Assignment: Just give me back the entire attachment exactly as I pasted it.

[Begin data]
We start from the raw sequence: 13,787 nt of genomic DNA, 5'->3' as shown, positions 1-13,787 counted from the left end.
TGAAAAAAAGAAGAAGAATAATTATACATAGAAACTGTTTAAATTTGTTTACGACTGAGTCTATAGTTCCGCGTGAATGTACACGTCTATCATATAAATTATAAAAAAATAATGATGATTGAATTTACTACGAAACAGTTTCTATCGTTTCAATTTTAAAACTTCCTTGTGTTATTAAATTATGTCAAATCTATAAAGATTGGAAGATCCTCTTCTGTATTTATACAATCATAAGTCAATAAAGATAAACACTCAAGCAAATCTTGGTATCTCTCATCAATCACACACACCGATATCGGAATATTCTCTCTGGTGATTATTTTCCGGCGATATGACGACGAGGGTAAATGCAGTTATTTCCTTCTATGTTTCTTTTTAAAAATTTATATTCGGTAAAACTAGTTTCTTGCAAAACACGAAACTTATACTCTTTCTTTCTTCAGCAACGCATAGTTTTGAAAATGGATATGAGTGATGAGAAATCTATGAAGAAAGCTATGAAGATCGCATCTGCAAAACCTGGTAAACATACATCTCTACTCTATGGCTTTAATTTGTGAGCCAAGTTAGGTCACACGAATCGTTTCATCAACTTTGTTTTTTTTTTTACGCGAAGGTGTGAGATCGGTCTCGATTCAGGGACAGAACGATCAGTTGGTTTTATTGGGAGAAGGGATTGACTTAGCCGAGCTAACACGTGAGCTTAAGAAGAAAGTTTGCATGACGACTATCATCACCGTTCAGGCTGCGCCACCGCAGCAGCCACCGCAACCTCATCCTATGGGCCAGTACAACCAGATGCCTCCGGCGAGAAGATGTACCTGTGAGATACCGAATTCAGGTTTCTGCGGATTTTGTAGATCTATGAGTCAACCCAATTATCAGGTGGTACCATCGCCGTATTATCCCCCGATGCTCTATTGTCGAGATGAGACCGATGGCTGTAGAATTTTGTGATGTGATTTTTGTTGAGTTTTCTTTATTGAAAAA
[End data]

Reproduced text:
We start from the raw sequence: 13,787 nt of genomic DNA, 5'->3' as shown, positions 1-13,787 counted from the left end.
TGAAAAAAAGAAGAAGAATAATTATACATAGAAACTGTTTAAATTTGTTTACGACTGAGTCTATAGTTCCGCGTGAATGTACACGTCTATCATATAAATTATAAAAAAATAATGATGATTGAATTTACTACGAAACAGTTTCTATCGTTTCAATTTTAAAACTTCCTTGTGTTATTAAATTATGTCAAATCTATAAAGATTGGAAGATCCTCTTCTGTATTTATACAATCATAAGTCAATAAAGATAAACACTCAAGCAAATCTTGGTATCTCTCATCAATCACACACACCGATATCGGAATATTCTCTCTGGTGATTATTTTCCGGCGATATGACGACGAGGGTAAATGCAGTTATTTCCTTCTATGTTTCTTTTTAAAAATTTATATTCGGTAAAACTAGTTTCTTGCAAAACACGAAACTTATACTCTTTCTTTCTTCAGCAACGCATAGTTTTGAAAATGGATATGAGTGATGAGAAATCTATGAAGAAAGCTATGAAGATCGCATCTGCAAAACCTGGTAAACATACATCTCTACTCTATGGCTTTAATTTGTGAGCCAAGTTAGGTCACACGAATCGTTTCATCAACTTTGTTTTTTTTTTTACGCGAAGGTGTGAGATCGGTCTCGATTCAGGGACAGAACGATCAGTTGGTTTTATTGGGAGAAGGGATTGACTTAGCCGAGCTAACACGTGAGCTTAAGAAGAAAGTTTGCATGACGACTATCATCACCGTTCAGGCTGCGCCACCGCAGCAGCCACCGCAACCTCATCCTATGGGCCAGTACAACCAGATGCCTCCGGCGAGAAGATGTACCTGTGAGATACCGAATTCAGGTTTCTGCGGATTTTGTAGATCTATGAGTCAACCCAATTATCAGGTGGTACCATCGCCGTATTATCCCCCGATGCTCTATTGTCGAGATGAGACCGATGGCTGTAGAATTTTGTGATGTGATTTTTGTTGAGTTTTCTTTATTGAAAAA